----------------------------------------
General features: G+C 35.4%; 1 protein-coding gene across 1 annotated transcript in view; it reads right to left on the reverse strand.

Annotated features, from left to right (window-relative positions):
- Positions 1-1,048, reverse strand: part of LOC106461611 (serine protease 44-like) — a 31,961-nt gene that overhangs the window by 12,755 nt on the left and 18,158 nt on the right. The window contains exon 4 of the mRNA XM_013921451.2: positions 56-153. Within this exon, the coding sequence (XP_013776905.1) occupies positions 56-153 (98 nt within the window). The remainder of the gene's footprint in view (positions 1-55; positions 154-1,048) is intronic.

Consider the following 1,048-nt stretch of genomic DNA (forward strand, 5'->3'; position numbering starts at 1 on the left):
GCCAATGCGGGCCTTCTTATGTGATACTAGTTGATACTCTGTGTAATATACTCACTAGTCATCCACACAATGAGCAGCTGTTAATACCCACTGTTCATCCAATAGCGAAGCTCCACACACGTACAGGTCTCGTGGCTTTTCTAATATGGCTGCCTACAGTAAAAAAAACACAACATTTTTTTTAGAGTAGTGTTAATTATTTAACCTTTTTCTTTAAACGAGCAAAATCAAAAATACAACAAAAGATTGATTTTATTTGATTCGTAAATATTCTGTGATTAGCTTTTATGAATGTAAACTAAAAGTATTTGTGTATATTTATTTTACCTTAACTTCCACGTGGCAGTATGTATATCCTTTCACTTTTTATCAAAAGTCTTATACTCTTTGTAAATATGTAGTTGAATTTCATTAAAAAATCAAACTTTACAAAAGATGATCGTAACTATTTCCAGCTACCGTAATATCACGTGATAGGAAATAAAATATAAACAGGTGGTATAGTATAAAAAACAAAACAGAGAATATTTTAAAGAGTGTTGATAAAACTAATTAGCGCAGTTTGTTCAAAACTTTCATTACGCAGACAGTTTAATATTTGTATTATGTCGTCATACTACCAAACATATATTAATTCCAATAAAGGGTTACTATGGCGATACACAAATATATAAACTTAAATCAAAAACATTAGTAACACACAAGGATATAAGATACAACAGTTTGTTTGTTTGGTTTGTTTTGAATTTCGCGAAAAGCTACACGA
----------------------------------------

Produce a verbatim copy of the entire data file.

General features: G+C 35.4%; 1 protein-coding gene across 1 annotated transcript in view; it reads right to left on the reverse strand.

Annotated features, from left to right (window-relative positions):
- Positions 1-1,048, reverse strand: part of LOC106461611 (serine protease 44-like) — a 31,961-nt gene that overhangs the window by 12,755 nt on the left and 18,158 nt on the right. The window contains exon 4 of the mRNA XM_013921451.2: positions 56-153. Within this exon, the coding sequence (XP_013776905.1) occupies positions 56-153 (98 nt within the window). The remainder of the gene's footprint in view (positions 1-55; positions 154-1,048) is intronic.

Consider the following 1,048-nt stretch of genomic DNA (forward strand, 5'->3'; position numbering starts at 1 on the left):
GCCAATGCGGGCCTTCTTATGTGATACTAGTTGATACTCTGTGTAATATACTCACTAGTCATCCACACAATGAGCAGCTGTTAATACCCACTGTTCATCCAATAGCGAAGCTCCACACACGTACAGGTCTCGTGGCTTTTCTAATATGGCTGCCTACAGTAAAAAAAACACAACATTTTTTTTAGAGTAGTGTTAATTATTTAACCTTTTTCTTTAAACGAGCAAAATCAAAAATACAACAAAAGATTGATTTTATTTGATTCGTAAATATTCTGTGATTAGCTTTTATGAATGTAAACTAAAAGTATTTGTGTATATTTATTTTACCTTAACTTCCACGTGGCAGTATGTATATCCTTTCACTTTTTATCAAAAGTCTTATACTCTTTGTAAATATGTAGTTGAATTTCATTAAAAAATCAAACTTTACAAAAGATGATCGTAACTATTTCCAGCTACCGTAATATCACGTGATAGGAAATAAAATATAAACAGGTGGTATAGTATAAAAAACAAAACAGAGAATATTTTAAAGAGTGTTGATAAAACTAATTAGCGCAGTTTGTTCAAAACTTTCATTACGCAGACAGTTTAATATTTGTATTATGTCGTCATACTACCAAACATATATTAATTCCAATAAAGGGTTACTATGGCGATACACAAATATATAAACTTAAATCAAAAACATTAGTAACACACAAGGATATAAGATACAACAGTTTGTTTGTTTGGTTTGTTTTGAATTTCGCGAAAAGCTACACGA